BOKU is a global online payment company with a new mobile payment service which enables mobile phones to pay for digital goods and social experiences across the web. The company gets mobile users access to bank-grade technology, creating a viable and accessible market for consumers, publishers and carriers. Since most people today don’t have a preference for how they pay for things but just care about how fast it gets done, the company’s Pay By Mobile feature is gaining popularity worldwide, with the aim of making it a standard way to pay for digital goods.
Mark Britto, CEO of Boku, is a serial entrepreneur with over 20 years of experience in the payment industry. He began his career in senior credit and risk management roles at FirstUSA and NationsBank. He was CEO of Ingenio for five years and led the company to a 2008 acquisition by AT&T Interactive; he was also the SVP of worldwide services and sales at Amazon.
Britto’s first start-up, Accept.com, was bought by Amazon.com in 1999. Co-founder Ron Hirson, SVP of Product & Marketing, worked with Britto for several years at Ingenio as VP of Product Management and on the sale of Ingenio to AT&T Interactive. In addition to his role at BOKU, Hirson was Entrepreneur-in-Residence at Khosla Ventures. Erich Ringewald, co-founder and CTO also initially worked with Britto at Accept.com and later at Amazon.com.
BOKU closed their Series A round of $3 million 45 days ago. Since the round was oversubscribed, they closed another $10 million in a Series B last week, led by Benchmark Capital with participation from Index Ventures and Khosla Ventures. The company is not presently looking for further funding.
The idea for BOKU was conceived when Britto saw a huge, under-served market for mobile payments. He wanted to capitalize on the fact that paying with a mobile is easier and any easy payment solution helps take the friction out of the purchase process. Content in gaming and social networks and virtual goods is worth $8 billion. The low price points make it perfect for mobile payments, and with 4 billion people using a mobile phone worldwide, the market size is huge. Britto’s aim is to make BOKU the global mobile payment standard, like Visa and MasterCard are for traditional payment methods. A mobile payment solution offers publishers a higher conversion rate over other forms of payment, making available a large, untapped market, including the unbanked and card-averse. For mobile carriers, the mobile/online payment market is huge and offers a great revenue opportunity.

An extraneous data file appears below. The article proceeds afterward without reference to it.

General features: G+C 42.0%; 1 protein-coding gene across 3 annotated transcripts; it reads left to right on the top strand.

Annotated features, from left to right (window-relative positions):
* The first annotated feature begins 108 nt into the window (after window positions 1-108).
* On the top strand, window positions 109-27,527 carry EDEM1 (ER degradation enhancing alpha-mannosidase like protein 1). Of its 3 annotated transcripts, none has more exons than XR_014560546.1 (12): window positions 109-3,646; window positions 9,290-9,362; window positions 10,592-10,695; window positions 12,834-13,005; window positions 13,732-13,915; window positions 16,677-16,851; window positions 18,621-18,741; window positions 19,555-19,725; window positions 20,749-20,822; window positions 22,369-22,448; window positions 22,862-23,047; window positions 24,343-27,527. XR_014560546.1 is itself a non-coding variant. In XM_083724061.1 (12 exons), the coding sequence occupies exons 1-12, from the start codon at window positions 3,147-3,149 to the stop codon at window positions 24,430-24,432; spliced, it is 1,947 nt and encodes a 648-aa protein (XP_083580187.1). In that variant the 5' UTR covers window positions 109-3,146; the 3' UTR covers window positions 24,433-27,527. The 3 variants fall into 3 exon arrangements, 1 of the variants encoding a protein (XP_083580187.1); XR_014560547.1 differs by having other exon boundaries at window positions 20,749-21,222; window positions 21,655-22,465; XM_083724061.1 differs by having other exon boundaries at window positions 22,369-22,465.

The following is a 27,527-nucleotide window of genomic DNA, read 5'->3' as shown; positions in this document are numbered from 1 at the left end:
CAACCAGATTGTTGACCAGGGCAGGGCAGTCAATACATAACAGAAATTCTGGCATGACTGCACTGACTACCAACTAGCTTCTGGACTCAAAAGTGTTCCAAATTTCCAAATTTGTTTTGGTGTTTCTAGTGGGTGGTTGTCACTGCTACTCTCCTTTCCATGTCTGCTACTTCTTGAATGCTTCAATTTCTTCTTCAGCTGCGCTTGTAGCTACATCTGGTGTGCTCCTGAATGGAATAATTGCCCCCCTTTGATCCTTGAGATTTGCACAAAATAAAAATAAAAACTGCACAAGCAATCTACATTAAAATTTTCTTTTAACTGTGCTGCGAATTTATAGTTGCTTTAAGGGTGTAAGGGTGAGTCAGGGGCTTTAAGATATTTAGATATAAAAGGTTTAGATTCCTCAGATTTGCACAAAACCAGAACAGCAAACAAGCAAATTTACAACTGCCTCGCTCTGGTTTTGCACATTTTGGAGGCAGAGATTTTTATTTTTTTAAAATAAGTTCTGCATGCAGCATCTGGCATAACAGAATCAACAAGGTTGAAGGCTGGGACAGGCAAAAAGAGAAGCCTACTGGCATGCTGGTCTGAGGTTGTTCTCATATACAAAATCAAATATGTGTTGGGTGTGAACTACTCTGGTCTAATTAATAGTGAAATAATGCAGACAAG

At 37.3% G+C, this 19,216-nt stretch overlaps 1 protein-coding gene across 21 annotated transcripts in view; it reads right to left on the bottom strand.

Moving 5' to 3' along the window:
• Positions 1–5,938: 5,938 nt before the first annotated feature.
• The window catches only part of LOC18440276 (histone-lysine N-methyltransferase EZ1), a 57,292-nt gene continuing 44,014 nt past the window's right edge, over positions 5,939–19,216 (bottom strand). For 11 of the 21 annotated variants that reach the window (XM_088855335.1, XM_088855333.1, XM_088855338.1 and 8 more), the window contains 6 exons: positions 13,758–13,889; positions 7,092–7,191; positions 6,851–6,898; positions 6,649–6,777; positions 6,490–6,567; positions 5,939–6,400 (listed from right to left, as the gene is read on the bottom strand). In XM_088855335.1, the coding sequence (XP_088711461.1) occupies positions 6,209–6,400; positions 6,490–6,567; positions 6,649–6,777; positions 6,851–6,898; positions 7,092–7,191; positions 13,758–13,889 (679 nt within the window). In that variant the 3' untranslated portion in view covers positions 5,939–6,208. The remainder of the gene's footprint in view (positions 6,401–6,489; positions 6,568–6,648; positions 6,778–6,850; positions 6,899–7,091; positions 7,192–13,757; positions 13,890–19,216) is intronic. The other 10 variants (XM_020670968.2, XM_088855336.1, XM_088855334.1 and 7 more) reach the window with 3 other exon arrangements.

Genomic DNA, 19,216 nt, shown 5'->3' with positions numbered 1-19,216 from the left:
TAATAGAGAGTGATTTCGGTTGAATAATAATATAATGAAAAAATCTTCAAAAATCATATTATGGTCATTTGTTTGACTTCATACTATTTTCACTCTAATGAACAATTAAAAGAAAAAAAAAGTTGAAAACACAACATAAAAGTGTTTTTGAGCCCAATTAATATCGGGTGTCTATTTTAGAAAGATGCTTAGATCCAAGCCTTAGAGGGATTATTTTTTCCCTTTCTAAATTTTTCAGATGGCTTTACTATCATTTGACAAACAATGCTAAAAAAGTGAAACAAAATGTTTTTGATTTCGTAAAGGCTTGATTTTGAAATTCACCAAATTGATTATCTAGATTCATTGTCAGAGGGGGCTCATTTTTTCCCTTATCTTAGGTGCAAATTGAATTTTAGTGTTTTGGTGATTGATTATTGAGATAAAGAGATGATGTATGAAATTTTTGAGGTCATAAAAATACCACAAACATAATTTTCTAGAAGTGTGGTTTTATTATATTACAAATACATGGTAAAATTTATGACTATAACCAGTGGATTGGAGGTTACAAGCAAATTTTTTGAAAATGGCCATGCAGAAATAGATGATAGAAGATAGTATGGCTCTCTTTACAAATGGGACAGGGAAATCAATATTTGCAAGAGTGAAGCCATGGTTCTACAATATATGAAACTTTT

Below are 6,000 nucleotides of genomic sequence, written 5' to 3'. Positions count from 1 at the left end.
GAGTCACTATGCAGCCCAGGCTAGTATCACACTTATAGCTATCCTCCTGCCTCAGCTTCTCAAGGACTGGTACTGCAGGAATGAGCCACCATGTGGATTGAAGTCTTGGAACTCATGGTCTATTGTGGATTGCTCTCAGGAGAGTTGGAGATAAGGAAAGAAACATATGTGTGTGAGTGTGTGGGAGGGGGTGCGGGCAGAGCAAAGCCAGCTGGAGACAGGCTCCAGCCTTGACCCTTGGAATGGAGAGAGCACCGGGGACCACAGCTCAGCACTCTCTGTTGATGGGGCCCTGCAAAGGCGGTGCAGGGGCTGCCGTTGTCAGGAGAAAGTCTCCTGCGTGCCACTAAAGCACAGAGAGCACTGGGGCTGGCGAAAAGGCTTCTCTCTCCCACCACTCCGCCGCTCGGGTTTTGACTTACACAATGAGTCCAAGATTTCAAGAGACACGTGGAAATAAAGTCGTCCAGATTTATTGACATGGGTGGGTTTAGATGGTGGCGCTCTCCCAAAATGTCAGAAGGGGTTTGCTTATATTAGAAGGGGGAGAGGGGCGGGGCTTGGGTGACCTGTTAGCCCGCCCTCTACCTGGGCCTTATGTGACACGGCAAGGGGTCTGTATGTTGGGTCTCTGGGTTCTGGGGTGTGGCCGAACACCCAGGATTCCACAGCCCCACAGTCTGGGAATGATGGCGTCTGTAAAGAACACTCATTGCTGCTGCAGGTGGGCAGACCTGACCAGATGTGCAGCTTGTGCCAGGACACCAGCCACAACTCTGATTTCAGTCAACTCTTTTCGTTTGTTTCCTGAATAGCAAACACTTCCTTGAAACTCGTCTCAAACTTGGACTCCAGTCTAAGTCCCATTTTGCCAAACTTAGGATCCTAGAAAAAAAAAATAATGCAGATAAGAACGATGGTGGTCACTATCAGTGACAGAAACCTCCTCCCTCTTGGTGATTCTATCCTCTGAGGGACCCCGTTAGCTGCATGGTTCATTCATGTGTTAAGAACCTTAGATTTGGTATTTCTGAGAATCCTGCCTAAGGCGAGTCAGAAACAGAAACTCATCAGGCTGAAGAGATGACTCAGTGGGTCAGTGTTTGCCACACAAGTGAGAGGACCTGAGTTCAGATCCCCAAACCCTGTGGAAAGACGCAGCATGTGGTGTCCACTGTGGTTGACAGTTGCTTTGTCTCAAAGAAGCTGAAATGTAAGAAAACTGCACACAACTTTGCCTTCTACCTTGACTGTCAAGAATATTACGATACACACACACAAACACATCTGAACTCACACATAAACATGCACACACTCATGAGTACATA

With the explosion of virtual goods, gaming and social networks, a number of companies are shifting their focus towards this market, with several players going after a piece of the problem, rather than the whole opportunity. The optimal way to penetrate the market is via both merchant/consumer adoption and global carrier adoption, with a payment foundation that is scalable and solid. BOKU believes that unlike other companies in the industry, it has all the features to provide users an easy and safe experience.
According to a recent Gartner study, almost 200 million people are expected to use mobile payments by 2012, which is double the number today. Also, virtual goods and gaming now represent an $8-10 billion market, with online companies such as Facebook and Zynga making millions on virtual goods already.
BOKU charges customers a fee for every transaction when a consumer purchases online virtual goods or pays into a game. This fee goes towards global coverage, analytics, fraud prevention, customer service and more. For example, when a customer purchases $10 worth of gold coins on a Facebook application, carriers will take a 20-40% cut, depending on the location. Of the remaining 60-80%, BOKU takes 5-10%, leaving the remaining 55-70% for the publisher. BOKU expects the carrier portion to reduce over time as it already has in Europe and Asia. The company has a global scope of over 50 countries and reaches out to over 1.6 billion customers worldwide. BOKU has seen revenue growth of 150% year over year.
The service targets two groups of people. The first are the unbanked in emerging markets such as Latin America and Africa, as well as for card-averse demographics like teens. The company has also seen traction from another segment, 20- to 40-year-old Facebook application users or moms playing online games.
BOKU has been operating in stealth mode for several months, during which it has signed publisher deals with several casual games, free-to-play games and social applications like Puzzle Pirates, Premier Football, hi5, Playfish and Aeria Games. It recently acquired Paymo and the Mobillcash business, two global mobile payment companies. In the future, BOKU expects to drive consumer adoption through publishers who sell virtual and digital goods and to drive carrier adoption and reach to enable more mobile consumers worldwide. As Britto says, “We are making money and building a market and if we do that well, an exit will come.”
This segment is a part in the series : Deal Radar 2009